Additive manufacturing, also known as 3D printing, is generating significant disruption in the manufacturing industry. It’s easy to understand why. The methods used in additive manufacturing are significantly cheaper and less time consuming than traditional manufacturing. In a recent interview with 3D Printing Industry, an online journal, Daan...
When you write for a living, it also means you read — a lot. It's my job to stay informed about manufacturing, specific capabilities, supply chain, logistics and other topics like robotics, the Internet of Things (IoT), artificial intelligence (AI) that fall under the technological innovation umbrella.
Remember the scene in the film The Mummy when the mummy's head rises out of the desert sand? You see the features of his face, and his mouth opens with a frightening roar? That's sort of what it looks like when you use the form of 3D printing known as Selective Laser Sintering, or SLS.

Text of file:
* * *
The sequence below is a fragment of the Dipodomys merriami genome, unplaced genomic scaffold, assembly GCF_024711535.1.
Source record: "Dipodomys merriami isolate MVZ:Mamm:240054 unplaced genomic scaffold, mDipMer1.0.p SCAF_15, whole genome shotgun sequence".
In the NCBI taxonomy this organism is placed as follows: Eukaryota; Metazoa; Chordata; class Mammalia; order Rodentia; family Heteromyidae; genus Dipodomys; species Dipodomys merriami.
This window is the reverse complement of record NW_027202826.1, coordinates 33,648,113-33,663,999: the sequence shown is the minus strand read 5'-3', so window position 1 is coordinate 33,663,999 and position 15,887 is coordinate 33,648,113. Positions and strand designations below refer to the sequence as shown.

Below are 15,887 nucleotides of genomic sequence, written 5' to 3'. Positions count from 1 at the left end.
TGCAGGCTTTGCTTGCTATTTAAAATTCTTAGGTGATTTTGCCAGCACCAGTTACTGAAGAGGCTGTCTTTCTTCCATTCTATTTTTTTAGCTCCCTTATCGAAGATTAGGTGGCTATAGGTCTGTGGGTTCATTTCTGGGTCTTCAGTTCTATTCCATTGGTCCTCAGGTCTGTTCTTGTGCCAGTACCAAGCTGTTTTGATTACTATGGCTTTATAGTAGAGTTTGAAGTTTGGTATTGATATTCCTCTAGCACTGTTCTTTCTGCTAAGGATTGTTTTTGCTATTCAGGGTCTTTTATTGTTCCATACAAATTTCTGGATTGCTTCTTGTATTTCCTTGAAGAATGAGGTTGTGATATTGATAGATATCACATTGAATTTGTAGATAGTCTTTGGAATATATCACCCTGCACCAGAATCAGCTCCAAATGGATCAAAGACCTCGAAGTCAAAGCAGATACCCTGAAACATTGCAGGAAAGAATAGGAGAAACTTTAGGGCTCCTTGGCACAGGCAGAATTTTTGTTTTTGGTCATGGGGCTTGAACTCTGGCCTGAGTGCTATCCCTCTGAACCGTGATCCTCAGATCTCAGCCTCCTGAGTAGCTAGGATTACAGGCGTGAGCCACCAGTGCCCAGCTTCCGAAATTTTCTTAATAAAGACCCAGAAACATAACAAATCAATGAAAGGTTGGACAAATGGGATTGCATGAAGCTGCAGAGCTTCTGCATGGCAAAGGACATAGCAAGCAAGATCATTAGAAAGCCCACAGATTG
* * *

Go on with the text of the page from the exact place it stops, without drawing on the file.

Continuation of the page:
Okay, maybe that's a stretch. But not by much.
Imagine a vat of liquid goo. Lasers beams shoot across the pool in seemingly random fashion. Eventually a form – a figurine, part, whatever – rises out of the liquid. You just watched Stereolithography Apparatus (SLA) in action.
As most readers know, there are several types of additive manufacturing, commonly known as 3D printing. We talk a lot about the subject, on the blog and in our office. The question came up: is one method of 3D technology better than another for a specific project? For example, when should you use Fused Deposition Modeling (FDM)? With the...
For obvious reasons, 3D printing is a popular prototyping method — whether SLA, SLS or FDM. But did you know a simple tweak in the software settings can save you time and money when creating your 3D-printed prototype?